The event comes on the same day as a new play premieres in New York about the medical staff who risked their lives at the Fukushima nuclear disaster. "Hikobae," a fictionalized story based on interviews with doctors and nurses, is being produced at the Alvin Ailey Dance Theater by Stella Adler Studio of Acting and The Actors Clinic, a prominent acting school in Tokyo.
The idea for the "Shinsai" benefit came from James Yaegashi, an actor who starred on Broadway in "A Naked Girl on the Appian Way" and "Take Me Out" and whose family lived near the quake zone. Last spring, he proposed the theatrical community do something to help and "Shinsai" — which means great quake in Japanese — was born.
"Theater is a great way to get at the heart," said Yaegashi, whose parents live 40 miles west of the tsunami-flattened city of Sendai. "We rationalize in so many different ways but when you experience a good story, you're affected in a way that other mediums can't accomplish."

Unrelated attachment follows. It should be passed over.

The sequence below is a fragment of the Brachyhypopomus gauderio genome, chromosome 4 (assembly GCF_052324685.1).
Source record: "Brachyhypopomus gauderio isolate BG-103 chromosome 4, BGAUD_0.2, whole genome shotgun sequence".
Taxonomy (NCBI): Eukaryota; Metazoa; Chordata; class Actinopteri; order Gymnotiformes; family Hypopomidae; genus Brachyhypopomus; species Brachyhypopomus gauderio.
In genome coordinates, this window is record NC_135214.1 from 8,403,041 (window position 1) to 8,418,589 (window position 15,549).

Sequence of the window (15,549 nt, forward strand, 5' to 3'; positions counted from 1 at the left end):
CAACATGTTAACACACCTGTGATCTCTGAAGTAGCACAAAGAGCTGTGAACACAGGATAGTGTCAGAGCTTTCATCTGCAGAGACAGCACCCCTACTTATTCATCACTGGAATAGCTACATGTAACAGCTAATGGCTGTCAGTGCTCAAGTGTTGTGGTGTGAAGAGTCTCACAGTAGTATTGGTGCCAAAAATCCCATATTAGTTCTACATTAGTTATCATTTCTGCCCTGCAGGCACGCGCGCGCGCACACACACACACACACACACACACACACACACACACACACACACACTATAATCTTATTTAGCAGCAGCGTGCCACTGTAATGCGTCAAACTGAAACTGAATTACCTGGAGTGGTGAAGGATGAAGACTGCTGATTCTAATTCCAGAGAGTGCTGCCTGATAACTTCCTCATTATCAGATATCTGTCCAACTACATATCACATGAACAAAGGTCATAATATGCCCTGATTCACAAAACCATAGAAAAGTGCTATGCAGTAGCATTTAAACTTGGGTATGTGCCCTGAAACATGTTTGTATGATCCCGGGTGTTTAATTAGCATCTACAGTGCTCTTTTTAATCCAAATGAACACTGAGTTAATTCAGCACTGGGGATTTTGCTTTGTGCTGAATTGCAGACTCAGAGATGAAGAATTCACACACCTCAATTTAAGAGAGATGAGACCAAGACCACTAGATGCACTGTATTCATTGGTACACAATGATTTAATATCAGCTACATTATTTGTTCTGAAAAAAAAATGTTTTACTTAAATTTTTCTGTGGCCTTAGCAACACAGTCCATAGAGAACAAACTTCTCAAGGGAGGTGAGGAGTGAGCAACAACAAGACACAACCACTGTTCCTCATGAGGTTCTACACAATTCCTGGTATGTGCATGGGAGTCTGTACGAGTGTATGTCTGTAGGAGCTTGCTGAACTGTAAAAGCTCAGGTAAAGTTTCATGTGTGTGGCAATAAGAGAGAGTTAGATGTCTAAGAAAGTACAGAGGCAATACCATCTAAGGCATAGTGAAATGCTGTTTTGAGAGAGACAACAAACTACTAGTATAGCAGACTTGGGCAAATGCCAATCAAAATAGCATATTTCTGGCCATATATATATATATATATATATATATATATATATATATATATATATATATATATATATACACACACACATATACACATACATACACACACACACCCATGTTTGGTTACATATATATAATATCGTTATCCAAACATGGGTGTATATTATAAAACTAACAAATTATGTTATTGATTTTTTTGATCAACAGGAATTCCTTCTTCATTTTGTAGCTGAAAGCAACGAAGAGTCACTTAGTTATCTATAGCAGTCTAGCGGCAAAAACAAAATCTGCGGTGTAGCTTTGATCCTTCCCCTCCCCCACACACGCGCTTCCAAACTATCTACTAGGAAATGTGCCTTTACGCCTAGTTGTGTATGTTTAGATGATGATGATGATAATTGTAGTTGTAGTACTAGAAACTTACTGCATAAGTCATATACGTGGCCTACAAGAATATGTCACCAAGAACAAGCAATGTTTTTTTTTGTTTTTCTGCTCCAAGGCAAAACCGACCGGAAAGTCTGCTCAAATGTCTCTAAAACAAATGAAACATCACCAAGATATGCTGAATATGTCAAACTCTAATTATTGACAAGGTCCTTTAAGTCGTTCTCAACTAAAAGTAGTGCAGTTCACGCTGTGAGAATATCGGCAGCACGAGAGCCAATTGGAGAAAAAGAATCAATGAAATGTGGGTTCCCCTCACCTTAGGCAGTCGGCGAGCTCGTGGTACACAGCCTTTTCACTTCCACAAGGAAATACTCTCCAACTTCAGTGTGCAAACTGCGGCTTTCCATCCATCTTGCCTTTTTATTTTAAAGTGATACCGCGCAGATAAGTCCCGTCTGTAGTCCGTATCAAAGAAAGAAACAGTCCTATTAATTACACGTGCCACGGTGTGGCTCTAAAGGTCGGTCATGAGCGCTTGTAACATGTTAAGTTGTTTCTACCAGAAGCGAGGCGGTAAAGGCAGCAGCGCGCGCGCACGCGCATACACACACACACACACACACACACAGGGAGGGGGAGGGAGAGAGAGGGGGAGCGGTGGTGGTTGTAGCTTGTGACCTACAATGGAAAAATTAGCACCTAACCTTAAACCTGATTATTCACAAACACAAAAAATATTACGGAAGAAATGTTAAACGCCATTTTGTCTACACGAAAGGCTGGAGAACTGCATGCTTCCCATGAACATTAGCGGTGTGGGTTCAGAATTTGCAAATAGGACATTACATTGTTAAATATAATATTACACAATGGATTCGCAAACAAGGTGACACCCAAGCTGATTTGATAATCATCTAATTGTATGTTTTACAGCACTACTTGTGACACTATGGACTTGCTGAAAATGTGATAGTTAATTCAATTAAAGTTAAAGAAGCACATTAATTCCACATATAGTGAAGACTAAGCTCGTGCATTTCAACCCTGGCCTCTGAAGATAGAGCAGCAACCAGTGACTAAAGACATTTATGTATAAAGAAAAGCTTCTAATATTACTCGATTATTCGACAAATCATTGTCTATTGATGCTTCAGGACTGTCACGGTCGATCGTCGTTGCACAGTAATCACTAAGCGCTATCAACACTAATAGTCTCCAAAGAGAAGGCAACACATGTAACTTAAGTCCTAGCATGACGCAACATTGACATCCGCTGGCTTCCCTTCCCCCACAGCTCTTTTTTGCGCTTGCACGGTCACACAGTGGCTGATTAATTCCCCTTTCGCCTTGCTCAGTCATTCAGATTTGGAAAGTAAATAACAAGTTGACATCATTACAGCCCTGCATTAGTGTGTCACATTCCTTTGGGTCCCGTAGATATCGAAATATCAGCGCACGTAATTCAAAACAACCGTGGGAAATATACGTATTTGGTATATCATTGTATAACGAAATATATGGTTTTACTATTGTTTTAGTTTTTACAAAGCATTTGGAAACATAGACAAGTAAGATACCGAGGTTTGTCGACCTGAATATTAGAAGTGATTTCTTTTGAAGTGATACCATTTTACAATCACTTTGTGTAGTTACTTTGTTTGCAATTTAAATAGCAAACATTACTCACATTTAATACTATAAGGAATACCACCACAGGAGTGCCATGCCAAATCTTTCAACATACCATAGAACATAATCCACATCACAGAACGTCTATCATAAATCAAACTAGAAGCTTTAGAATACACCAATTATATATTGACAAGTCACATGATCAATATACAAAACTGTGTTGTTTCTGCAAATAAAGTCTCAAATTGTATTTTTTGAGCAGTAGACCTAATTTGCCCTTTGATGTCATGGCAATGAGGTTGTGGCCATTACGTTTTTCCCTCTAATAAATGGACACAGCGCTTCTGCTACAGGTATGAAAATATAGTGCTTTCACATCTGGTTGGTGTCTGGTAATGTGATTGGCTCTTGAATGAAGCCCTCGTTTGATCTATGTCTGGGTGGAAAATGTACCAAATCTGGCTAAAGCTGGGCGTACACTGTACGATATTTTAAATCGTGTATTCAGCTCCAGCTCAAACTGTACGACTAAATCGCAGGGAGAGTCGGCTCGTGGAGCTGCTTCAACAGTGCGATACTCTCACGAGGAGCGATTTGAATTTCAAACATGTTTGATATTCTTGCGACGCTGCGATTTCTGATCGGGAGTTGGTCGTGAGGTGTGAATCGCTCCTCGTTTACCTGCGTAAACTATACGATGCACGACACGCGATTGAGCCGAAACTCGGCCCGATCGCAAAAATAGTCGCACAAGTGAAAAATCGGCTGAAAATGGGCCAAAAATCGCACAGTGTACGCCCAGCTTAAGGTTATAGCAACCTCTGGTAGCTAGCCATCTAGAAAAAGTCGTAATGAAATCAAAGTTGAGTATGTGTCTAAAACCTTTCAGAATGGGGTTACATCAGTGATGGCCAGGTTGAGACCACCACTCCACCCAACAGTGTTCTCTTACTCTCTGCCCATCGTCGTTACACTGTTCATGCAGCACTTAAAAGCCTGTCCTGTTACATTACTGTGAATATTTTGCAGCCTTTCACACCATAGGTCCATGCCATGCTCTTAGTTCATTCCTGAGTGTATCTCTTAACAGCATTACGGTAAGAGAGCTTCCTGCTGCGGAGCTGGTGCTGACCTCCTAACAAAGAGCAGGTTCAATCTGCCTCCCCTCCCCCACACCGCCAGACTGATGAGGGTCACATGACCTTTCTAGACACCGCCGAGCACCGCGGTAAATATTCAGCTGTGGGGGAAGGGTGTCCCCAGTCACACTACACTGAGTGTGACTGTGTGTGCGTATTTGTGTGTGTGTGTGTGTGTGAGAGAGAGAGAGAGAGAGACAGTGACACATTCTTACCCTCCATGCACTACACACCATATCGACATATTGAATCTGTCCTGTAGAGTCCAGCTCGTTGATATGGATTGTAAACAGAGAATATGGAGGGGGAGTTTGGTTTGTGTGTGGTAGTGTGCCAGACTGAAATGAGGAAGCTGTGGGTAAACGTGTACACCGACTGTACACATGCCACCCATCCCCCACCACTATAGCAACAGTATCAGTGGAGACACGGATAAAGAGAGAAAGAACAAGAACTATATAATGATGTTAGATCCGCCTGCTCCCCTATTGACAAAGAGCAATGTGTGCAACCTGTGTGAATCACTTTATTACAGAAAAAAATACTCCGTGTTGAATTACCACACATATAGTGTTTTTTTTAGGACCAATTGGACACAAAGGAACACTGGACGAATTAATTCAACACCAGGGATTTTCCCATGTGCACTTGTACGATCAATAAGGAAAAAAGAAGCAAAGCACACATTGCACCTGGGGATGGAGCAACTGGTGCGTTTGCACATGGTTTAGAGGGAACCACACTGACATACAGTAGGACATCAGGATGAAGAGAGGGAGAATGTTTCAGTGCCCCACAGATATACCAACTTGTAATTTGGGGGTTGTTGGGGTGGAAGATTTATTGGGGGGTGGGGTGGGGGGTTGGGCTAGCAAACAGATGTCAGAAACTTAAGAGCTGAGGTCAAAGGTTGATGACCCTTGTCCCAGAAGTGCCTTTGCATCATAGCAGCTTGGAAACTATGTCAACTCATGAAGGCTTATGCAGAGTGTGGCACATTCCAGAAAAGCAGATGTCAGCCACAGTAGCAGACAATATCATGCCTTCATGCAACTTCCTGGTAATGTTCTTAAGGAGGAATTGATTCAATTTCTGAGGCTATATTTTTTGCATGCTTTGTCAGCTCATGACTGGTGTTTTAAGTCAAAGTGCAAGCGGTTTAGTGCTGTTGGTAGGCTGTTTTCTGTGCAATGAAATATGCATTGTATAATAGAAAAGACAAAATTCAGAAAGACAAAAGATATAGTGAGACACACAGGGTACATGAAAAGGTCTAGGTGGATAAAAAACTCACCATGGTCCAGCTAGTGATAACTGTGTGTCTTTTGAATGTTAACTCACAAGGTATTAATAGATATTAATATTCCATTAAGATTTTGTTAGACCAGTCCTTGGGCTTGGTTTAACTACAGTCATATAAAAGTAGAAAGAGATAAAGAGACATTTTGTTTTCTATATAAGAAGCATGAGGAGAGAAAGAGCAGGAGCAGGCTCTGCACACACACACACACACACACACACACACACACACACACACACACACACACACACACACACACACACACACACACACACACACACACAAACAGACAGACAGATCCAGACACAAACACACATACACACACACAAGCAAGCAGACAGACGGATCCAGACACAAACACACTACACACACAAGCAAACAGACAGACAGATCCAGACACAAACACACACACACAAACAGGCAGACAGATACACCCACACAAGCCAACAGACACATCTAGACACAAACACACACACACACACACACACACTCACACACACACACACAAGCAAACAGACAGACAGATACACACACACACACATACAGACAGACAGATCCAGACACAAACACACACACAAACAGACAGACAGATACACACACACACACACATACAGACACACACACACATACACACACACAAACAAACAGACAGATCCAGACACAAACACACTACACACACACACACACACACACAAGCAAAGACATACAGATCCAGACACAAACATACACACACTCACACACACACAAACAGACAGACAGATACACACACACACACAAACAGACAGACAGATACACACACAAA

Some of the selections on offer include a section of Guare's 2002 play "A Few Stout Individuals," the performance of "Underwater" from Kushner's "Caroline Or Change," a new play by Nen Ishihara, the title song from the "The Skin of Our Teeth" by Kander and Fred Ebb, a monologue from Albee's "Seascape" and a new two-person piece by Greenberg called "Where Were We?"
Organizers say that while the theater community has come together for one-day events before — including "The Laramie Project: Ten Years Later," based on interviews that occurred a decade after the 1998 killing of gay college student Matthew Shepard, and the nationwide performance of the anti-war "Lysistrata" in 2003 — a complicated effort of this magnitude hasn't been accomplished.
Wright, who has been to Japan several times and has several Japanese friends, said he signed on instantly. He has read many of the donated pieces and been impressed with how they have made something intimate from something so massive.
"When a good playwright takes an event so large we can't wrap our minds around it and distills it into a scene between a husband and wife sorting through debris to decide what to save, or a man in a hospital bed consulting with a nurse about the extent of his radiation, suddenly the headlines melt away and it becomes so intimate and so human," he said.
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